Photo of the Month: Moonrise on the River

Photo of the Month: Moonrise on the River

Sunday, May 27, 2012

Weekend Walk

The holiday weekend has been good to me so far.  On Friday, it was off to a local creek to swim and even do a little fishing.  The swimming was great, but the fishing was a little slow.  The recent thunderstorms still had the stream high and stained, but the fishing should improve soon.  

Yesterday was spent with my family.  In the afternoon we went to a favorite destination: Black Mountain.  A segment of the Cumberland Trail runs from there to highway 68 above Grassy Cove.  We normally just spend a little time walking out to the overlook where the view extends from Grassy Cove to the Smoky Mountains when the air is clear.  Knoxville was its usual hotbed of pollution so the distant views were lacking.

When I'm out with my camera, the natural limiting factors often cause me to approach photography from a different perspective.  Anyone can walk to the edge of an overlook in awe and snap a few pictures.  Few people take the time to look at the smaller scenes constantly playing out around them.  With the air too hazy, I started to look more closely at my immediate surroundings.  The first thing that jumped out at me was a wild blueberry bush growing along the cliff edge.  As I was shooting, a fly unexpectedly entered the scene and added that little something extra.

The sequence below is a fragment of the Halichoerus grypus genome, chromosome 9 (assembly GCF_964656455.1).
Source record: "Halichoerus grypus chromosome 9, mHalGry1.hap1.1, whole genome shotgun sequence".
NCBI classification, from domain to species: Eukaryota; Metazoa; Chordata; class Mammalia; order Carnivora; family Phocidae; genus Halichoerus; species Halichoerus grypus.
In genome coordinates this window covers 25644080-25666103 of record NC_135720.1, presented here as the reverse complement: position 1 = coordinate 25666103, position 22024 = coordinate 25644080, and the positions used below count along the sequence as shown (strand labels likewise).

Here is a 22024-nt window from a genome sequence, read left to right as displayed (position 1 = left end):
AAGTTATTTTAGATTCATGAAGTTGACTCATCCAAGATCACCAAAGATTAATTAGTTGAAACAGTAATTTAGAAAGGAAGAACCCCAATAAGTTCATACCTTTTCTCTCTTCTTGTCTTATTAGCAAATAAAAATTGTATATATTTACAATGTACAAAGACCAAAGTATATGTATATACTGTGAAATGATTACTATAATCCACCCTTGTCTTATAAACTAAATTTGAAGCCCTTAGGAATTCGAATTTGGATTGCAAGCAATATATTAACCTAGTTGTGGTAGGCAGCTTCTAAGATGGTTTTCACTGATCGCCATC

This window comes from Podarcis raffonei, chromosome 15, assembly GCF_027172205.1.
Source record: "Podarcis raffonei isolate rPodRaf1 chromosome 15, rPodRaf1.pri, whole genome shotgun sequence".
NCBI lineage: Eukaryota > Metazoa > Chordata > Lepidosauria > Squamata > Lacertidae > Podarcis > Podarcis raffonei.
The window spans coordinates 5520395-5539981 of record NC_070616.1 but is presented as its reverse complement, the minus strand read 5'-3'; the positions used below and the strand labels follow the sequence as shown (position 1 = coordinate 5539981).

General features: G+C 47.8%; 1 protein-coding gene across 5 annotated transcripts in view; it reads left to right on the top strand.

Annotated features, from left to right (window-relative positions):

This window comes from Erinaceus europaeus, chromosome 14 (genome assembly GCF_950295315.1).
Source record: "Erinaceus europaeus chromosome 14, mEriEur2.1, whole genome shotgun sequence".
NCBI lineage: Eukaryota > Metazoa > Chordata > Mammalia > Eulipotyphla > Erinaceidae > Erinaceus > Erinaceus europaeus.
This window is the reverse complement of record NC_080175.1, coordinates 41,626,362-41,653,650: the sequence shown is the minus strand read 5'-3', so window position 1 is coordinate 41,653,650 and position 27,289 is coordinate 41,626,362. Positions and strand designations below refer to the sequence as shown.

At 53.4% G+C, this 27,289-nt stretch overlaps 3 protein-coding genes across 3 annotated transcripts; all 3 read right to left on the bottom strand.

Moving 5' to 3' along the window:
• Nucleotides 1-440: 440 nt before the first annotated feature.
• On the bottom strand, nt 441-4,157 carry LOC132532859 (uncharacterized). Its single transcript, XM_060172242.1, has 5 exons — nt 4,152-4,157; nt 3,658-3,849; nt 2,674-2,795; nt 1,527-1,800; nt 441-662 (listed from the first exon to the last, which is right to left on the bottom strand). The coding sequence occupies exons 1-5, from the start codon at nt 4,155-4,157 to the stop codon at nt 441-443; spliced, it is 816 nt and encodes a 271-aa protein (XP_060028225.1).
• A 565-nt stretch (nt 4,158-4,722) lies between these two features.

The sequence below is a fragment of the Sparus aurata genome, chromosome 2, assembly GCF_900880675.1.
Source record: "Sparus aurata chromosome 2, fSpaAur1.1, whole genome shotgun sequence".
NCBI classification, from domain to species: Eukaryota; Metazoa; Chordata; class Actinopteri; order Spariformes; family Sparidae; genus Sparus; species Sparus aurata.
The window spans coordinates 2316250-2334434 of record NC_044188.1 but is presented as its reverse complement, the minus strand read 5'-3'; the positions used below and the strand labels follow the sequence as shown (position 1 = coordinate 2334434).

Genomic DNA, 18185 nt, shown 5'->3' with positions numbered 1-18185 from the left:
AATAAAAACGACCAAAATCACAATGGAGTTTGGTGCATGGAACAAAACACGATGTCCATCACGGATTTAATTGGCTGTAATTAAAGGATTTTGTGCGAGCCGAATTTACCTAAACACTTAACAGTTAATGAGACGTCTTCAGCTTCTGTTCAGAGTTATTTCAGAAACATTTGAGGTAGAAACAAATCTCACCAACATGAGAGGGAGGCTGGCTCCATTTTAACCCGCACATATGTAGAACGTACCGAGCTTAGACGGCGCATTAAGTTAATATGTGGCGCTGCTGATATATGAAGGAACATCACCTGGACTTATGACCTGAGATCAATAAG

Not far away, but back in the woods and shade, the Mountain Laurel was mostly done blooming.  Here and there, a few bushes still had enough flowers left to be worth a quick picture.
  

The new spring growth was obvious all around.  In particular, I was drawn to several trees and shrubs that had seemingly large quantities of red for this time of year.  Expected in fall, it was nice to have something other than the shades of green so common in the spring.


Along the road by the parking lot, some vines were trailing along but again looking more like fall than spring.  The contrast between the fresh spring green and bright red was much more vivid than anything in October.  


Flowers were growing here and there, and right in front of our vehicles was a nice patch of daisies.  Experimenting with different angles and exposures, I found myself wishing for my tripod.  In the end, I was more or less satisfied with the result although nothing ever turns out exactly perfect.